Chagaramas’ forests are intended to be a “National Park”. Will the CDA again allow open-air fetes, such as by Ceasar’s Army, in, of all places, the Tucker valley “bamboo cathedral” in the middle of the wider National Park? If so, what will happen to the howler monkeys Ziya watched, not caged in the zoo, but free? Will businesses continue to operate as if the garbage growing around them, filling the streams, is in the Park’s best interest? Will extending the golf course from nine holes to eighteen plus high-density residential housing provide the buffers this national park needs? And imagine the military establishing a panorama of bright industrial level lights around its fenced off football field at the Tucker Valley youth camp, in the last “dark zones” in the western Northern Range. Such human hubris is disallowed because of the harm it causes to species in this ecology, but it continues, unregulated and irresponsibly.

Zi ecountered a furry, placid, pink-toed tarantula, Blue Emperor, Postman, Bamboo Page and other butterflies, two Green-banded Urania moths, a plica plica lizard, a tiny black and white striped frog, bats, a yellow and green ladybird, a hawk and cornbirds. Yesterday she told me, trees are a kind of school.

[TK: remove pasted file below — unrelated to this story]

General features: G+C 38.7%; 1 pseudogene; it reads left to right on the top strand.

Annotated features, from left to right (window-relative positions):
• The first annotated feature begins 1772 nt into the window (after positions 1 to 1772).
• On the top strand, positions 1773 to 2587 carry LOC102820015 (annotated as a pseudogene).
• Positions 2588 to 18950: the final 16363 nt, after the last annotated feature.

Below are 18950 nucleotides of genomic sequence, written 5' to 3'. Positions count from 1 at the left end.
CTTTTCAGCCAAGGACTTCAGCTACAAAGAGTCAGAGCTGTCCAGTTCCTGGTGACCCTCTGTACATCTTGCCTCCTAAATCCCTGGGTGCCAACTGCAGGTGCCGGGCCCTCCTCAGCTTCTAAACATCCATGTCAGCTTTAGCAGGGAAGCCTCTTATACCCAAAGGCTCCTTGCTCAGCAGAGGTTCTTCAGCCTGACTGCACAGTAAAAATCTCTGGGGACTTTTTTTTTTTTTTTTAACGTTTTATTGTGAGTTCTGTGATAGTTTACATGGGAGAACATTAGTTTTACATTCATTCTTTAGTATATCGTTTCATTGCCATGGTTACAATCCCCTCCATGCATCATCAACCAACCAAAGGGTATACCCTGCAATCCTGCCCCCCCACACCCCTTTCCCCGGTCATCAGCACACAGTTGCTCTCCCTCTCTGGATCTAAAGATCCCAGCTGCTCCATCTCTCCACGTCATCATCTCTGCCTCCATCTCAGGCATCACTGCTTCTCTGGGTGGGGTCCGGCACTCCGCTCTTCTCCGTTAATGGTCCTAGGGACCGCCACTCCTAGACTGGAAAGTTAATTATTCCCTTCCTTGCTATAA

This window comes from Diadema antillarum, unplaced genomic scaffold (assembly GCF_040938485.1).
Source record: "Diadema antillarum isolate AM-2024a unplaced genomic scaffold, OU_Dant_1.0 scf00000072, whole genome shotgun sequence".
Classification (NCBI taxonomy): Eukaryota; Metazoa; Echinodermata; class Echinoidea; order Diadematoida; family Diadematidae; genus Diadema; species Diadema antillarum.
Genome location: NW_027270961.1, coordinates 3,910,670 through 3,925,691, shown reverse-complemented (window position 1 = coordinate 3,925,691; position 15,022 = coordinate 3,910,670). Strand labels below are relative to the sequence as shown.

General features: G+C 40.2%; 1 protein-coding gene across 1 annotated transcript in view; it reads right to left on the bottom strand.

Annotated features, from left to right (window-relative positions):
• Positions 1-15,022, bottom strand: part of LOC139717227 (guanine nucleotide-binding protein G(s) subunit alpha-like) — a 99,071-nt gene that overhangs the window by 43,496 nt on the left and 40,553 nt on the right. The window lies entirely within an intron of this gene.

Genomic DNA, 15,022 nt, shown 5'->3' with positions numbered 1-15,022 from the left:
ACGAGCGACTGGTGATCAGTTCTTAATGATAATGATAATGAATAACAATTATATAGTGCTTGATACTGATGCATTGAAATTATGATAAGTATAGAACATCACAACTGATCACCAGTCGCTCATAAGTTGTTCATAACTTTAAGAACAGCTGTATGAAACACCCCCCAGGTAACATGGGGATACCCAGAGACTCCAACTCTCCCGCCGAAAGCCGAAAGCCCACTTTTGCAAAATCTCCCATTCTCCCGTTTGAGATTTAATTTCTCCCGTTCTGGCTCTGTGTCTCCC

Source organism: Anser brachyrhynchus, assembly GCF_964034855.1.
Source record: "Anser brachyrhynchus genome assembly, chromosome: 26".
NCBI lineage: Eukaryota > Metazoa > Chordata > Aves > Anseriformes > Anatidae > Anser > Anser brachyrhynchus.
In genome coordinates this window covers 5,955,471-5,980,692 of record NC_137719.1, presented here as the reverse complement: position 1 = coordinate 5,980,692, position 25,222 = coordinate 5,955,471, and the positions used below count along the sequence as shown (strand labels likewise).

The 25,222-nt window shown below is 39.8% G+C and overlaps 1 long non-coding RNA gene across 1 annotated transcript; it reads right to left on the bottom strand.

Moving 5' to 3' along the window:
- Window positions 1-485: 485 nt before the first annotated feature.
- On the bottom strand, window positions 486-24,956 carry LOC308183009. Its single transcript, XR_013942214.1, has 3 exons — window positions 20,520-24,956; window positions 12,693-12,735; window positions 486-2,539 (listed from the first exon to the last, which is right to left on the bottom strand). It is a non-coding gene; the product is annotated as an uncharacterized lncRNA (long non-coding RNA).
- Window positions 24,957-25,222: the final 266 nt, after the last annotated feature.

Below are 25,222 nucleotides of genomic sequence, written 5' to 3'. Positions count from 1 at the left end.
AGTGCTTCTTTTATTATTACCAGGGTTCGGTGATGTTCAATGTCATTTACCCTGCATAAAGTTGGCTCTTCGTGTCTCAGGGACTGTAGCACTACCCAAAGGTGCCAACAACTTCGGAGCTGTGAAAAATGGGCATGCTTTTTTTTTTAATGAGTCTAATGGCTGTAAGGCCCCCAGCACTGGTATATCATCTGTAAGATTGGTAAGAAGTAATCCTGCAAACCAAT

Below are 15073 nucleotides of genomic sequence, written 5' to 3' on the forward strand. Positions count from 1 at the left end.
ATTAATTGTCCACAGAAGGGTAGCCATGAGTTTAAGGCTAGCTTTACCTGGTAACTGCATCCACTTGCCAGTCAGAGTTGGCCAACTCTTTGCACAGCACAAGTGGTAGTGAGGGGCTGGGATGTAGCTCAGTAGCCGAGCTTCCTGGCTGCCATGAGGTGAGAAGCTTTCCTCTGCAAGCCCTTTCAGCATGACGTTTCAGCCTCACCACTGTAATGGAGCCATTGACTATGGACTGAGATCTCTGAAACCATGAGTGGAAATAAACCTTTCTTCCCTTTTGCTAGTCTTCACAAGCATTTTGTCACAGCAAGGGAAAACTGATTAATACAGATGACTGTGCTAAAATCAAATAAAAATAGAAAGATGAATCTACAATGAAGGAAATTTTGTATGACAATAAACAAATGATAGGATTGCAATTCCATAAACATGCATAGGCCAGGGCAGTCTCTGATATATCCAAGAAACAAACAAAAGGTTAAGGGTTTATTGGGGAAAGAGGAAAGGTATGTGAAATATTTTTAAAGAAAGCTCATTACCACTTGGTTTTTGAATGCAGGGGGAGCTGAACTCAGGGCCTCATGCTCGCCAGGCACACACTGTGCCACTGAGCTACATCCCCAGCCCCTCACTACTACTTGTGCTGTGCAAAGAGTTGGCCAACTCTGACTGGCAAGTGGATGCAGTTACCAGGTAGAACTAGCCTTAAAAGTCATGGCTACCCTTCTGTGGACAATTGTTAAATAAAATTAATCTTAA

Is the next generation voiceless in the face of Minister Tewarie’s elite model, out of time with the publicly accessible heritage and biodiversity of Chagaramas, and sustainable planning across the planet? The Minister could have extended rather than destroyed biodiversity along the coast, and been sensitive not to big money, but the long-term interest of people of Trinidad and Tobago.

As Zi also now knows, it’s under Dr. Tewarie’s leadership that those caiman will be no more once tractors start to roll.

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Post 151.

I’m revising my book on citizenship in Trinidad, building on Indian political theorist Partha Chatterjee’s distinction between civil society and political society. It’s helping me to explain how Trinidadians both in and out of the state navigate authority. Brought home, this is how I’m thinking his distinction applies.